Two recent district court decisions have shed light on the reach and scope of the U.S. Foreign Corrupt Practices Act (FCPA) over foreign nationals: SEC v. Straub and SEC v. Sharef. For companies and individuals operating abroad, these cases provide rare judicial guidance on the reach of the FCPA’s anti-bribery and record-keeping provisions. Together, they reaffirm U.S. regulators’ long-standing position that the FCPA has broad applicability to foreign nationals, while also setting the outer limits of the civil scope of the FCPA.
In the first opinion, SEC v. Straub, No. 11 Civ. 9645 (RJS) (S.D.N.Y. Feb. 8, 2013), the court held that foreign nationals who signed false statements that were eventually incorporated into SEC filings were subject to the FCPA. Just as significantly, the court found that the FCPA’s statute of limitations did not run while the foreign national defendants were not physically present in the United States.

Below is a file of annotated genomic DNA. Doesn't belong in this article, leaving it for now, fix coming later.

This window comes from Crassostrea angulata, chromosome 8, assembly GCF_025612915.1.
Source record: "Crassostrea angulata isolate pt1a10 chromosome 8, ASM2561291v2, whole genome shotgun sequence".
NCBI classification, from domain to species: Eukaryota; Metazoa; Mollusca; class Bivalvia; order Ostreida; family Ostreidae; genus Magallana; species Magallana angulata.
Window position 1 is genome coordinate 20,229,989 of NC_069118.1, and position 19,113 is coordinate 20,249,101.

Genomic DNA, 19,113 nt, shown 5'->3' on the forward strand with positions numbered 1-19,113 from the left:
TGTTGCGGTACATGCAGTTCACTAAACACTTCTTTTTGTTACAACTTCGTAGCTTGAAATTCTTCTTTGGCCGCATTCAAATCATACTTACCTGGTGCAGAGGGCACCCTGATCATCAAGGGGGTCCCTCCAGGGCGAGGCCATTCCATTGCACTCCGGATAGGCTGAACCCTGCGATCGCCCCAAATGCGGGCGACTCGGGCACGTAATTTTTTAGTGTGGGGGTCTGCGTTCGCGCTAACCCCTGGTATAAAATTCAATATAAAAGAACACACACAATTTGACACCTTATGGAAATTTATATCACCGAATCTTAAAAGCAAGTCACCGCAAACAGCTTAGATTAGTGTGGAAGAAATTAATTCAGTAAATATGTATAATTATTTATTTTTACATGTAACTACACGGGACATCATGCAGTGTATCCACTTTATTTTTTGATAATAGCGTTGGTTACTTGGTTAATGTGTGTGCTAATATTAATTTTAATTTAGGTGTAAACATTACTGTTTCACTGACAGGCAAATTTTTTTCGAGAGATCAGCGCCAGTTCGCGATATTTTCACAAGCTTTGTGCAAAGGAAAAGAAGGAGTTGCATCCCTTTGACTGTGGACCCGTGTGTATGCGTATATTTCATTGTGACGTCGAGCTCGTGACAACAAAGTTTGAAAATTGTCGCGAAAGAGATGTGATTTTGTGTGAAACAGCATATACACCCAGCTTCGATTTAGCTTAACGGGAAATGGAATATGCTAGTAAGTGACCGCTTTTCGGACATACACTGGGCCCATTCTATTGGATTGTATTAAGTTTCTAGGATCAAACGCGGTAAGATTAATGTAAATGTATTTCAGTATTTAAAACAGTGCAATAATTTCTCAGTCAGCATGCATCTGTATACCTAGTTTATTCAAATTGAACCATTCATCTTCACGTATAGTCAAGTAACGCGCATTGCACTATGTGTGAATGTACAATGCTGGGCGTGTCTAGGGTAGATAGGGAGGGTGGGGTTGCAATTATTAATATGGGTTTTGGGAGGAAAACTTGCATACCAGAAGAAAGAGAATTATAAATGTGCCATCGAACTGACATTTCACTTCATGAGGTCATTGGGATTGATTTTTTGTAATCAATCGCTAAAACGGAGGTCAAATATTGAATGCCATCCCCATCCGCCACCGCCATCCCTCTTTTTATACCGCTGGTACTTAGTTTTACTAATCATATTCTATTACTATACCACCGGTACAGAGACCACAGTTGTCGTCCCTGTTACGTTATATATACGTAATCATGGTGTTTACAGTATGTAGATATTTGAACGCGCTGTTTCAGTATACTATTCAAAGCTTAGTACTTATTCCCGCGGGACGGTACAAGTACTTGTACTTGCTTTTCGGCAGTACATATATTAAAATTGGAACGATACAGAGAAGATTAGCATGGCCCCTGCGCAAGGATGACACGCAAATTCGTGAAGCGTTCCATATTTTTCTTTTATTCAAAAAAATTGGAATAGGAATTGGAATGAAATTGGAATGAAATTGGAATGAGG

Defendants in Straub were three executives of a Hungarian telecommunications company whose stock was traded on U.S. exchanges, Magyar Telekom. In 2005, defendants allegedly engaged in a scheme to bribe public officials in Macedonia. Defendants instructed company officials to record the bribes to Macedonian officials as sham fee-based contracts for consulting and marketing services. During the course of the scheme, defendants also certified to the company’s auditors that the company’s financial records were complete and accurate and that they were not aware of any violations of the law. These certifications were later used in filings with the SEC.
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